Exporters get the shivers from two provisions in Finance Bill 2020 | Business Standard News

Clipped from: https://www.business-standard.com/article/economy-policy/exporters-get-the-shivers-from-two-provisions-in-finance-bill-2020-121022400844_1.html

They are worried that the two proposals would make it difficult to seek refunds under indirect tax laws

Exporters are a worried lot due to two provisions in the Finance Bill 2020, which they say would make it difficult for them to seek refunds.

The two proposed provisions are: an amendment in the Section 16(3) of the Integrated Goods and Services Tax (IGST) Act and insertion of rule under the Customs Act for empowering authorities to confiscate goods which were misdeclared for the purpose of refunds and remission.

The amendment to section 16(3) of the IGST Act would take away payment of taxes through IGST credit and retain only payment of these taxes and claiming refunds through input tax credit (ITC).

Ajay Sahai, CEO and director general of exporters’ body FIEO, explained that for IGST refund, there is no need for any application, as the shipping bill served as a document for application and if GST returns were in place, then the refund process was seamless.

He said most exporters avail IGST refunds, instead of ITC refund. “That is because the system itself is much more efficient than the ITC system,” Sahai said

Sahai explained that if the exporter has to pay Rs 1,20,000 as taxes and has IGST credit of Rs 1,00,000 on his account, he can pay Rs 1,00,000 through IGST credit and only Rs 20,000 need be paid from his bank account. This means under IGST he can use that credit to pay future taxes or take refund from IGST account.

On the other hand, in ITC there are a couple of issues, Sahai said.

“First, I have to choose the period for which I have to file a claim. It will be a minimum of a month, maybe a quarter, six months or a year. If it is for a quarter, I have to wait for the quarter to get over before filing the application. In any case, I then have to combine all the shipping bill and the documents, file a claim, which will be scrutinised prima facie and then an acknowledgement issued,”, he said.

In case of ITC refund, exporters have to deal with two tax authorities–the Centre and a certain state tax body.

One technical issue that enters ITC refunds is that one cannot get a refund on capital goods input tax credit, because it is 100 per cent exports. “I imported capital goods and paid GST on that. I can adjust under the IGST, but in the ITC system, ITC of the GST of the capital goods is not permitted. That is also a challenge for all of us,” said Sahai.

However, a senior official at the Central Board of Indirect Taxes and Customs (CBIC) said IGST refunds are proposed to be stopped to plug large-scale frauds in the GST system.

Sahai said, “I agree with the department of revenue that there may be few cases of frauds also. But from November 20, they have brought a new GSTR 2B form, where there will be matching of inputs. So, with matching in place and the issue of fraud claims will definitely get addressed,” said Sahai.

Then the finance Bill also proposes to insert a rule under the Customs Act for empowering authorities to confiscate goods which were misdeclared for the purpose of refunds and remission.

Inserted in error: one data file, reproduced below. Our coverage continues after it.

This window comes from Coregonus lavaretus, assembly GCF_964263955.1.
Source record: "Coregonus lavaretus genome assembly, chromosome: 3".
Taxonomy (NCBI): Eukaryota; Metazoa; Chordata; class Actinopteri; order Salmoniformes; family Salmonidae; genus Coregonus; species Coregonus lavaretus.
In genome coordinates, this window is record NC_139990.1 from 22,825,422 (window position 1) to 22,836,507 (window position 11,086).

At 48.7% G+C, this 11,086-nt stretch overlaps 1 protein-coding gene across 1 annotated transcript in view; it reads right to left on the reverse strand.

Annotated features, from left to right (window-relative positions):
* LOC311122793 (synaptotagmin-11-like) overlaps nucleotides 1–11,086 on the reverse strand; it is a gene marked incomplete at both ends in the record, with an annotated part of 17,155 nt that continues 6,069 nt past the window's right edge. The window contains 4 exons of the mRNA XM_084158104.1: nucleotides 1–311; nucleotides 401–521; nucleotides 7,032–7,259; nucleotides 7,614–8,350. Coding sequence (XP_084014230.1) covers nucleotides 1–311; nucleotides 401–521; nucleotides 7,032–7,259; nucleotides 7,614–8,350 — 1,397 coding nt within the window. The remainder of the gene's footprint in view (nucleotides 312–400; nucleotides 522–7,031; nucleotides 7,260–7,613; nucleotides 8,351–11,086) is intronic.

Sahai said confiscation is generally done in the rarest of rare cases, say in case of smuggling etc.

He explained that if duty drawback rates or for that matter yet to be declared Remission of Duties and Taxes on Export Products (RoDTEP) are wrongly claimed by a few percentage points, field formation can confiscate goods meant for exports.

“If goods are confiscated, what will the exporter concerned reply to his buyers overseas? Not only his image will be tarnished but also of the country,” Sahai explained.

The word ‘wrongful claim’ is subject to various interpretations and will put exporters at the mercy of field formations even if the remission rates are wrongly calculated or dispute about classification of the product under a particular rate arises, Sahai said

“The remission rates may be 2 per cent of the product value and for such a small benefit, the entire goods should not be confiscated. We request the government to kindly look into the newly created Sub-Section(ja) of Section 113 of the Customs Act,” he told reporters.

Exporters say that a large number of them are still awaiting for their claims for 2019-20 and 2020-21 (up to December 2020) both in respect of Merchandise Exports India Scheme (MEIS) and Services Exports India Scheme (SEIS).

They say their liquidity has entirely dried up. Many of them in the micro and small sector are not in a position to take new orders due to rising uncertainty and lack of liquidity at their disposal.

That is why FIEO demanded immediate announcement of rates under RoDTEP as exporters are not able to finalise their contracts.

Exporters continued to contract most months of the current financial year, briefly looking up in September when lockdown was lifted in many areas. However, it again contracted in October and November. Since then, exports rose moderately by 0.14 per cnet in December and 6.16 per cent in January. However, recent merchandise global trade barometer from the World Trade Organisation indicate that the rebound in world trade in October-December, 2020 may not sustain in January-June, 2021.

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